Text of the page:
South African law provides that all determinations relating to a child must be made in accordance with the best interests of the child standard. This standard is set out in the South African Constitution as well as in the Children’s Act of 2005. The determination of a child’s best interests is critical for the mediating of parenting plans.
MEDIATING PARENTING PLANS
During the course of a mediation, the mediator will require each parent to put forward proposals for consideration by the other parent concerning potential arrangements that each of them would like to have in place in their Parenting Plan to regulate the exercise of their responsibilities and rights over the child.
Once all the proposals have been put forward, the parents need to discuss the proposals. They would need to take into account the specific needs of the child, the needs of the family unit, as well as the reasonableness of each proposal.
The legislature’s aim in requiring that the final agreed-upon arrangement is recorded in a written Parenting Plan is so as to prevent post-separation/divorce disputes arising between the parents. Post-dispute conflict can range from conflict on care and contact to conflict pertaining to day-to-day issues. A well-mediated Parenting Plan is one where the parents put in place a mechanism for dealing with potential disputes as and when the disputes arises.
THE PURPOSE OF A PARENTING PLAN
Primarily, the aims of a Parenting Plan is to:
- Regulate the exercise of each parent’s parental responsibilities and rights in respect of a child;
- Facilitate a co-operative parenting relationship between the parents
- Maintain the relationship between the child and each parent post-divorce;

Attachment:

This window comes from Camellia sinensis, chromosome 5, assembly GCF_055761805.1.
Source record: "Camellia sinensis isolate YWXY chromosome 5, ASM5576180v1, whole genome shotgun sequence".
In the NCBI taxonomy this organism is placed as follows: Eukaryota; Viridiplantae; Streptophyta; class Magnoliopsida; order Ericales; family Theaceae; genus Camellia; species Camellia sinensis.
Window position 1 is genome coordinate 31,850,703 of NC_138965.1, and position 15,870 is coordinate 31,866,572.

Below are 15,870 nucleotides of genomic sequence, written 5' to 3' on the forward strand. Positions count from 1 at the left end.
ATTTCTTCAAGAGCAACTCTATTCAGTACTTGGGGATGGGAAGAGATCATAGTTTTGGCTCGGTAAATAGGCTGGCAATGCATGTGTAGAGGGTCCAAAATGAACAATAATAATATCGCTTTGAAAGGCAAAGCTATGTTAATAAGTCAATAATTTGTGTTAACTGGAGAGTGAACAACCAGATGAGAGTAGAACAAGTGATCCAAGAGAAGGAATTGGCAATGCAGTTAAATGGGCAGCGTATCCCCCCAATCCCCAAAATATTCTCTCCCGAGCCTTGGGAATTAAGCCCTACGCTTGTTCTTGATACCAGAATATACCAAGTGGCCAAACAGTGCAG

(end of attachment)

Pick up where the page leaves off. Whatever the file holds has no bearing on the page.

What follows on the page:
- Eradicate unnecessary disputes regarding the children.
A well crafted Parenting Plan has great potential to reduce the level of conflict between parents. This in turn would lower the level of trauma normally experienced by the child in the aftermath of separation and divorce.
Mediation seeks to help parents develop Parenting Plans that are unique and specific to the needs of their families.
According to the findings of the experts, children experience emotional distress when:
- they witness or hear their parents arguing;
- when their parents involve them in the divorce determinations;
- when their parents involve them in adult discussions on the other parent’s fitness to parent;
- where parental alienation is present; and
- where the children are required to act as the go-between for their parents.
THE ROLE OF THE FAMILY MEDIATOR
Ideally, the mediator will during the course of the mediation discussions on Parenting Plans assist the parties to:
- move away from discussions centered solely on positions and rights
- discuss parental wants, needs, concerns, and fears
so that each parent is ultimately able to recognize the steps that they need to take to create a home environment free from stress where the children are able to flourish and grow.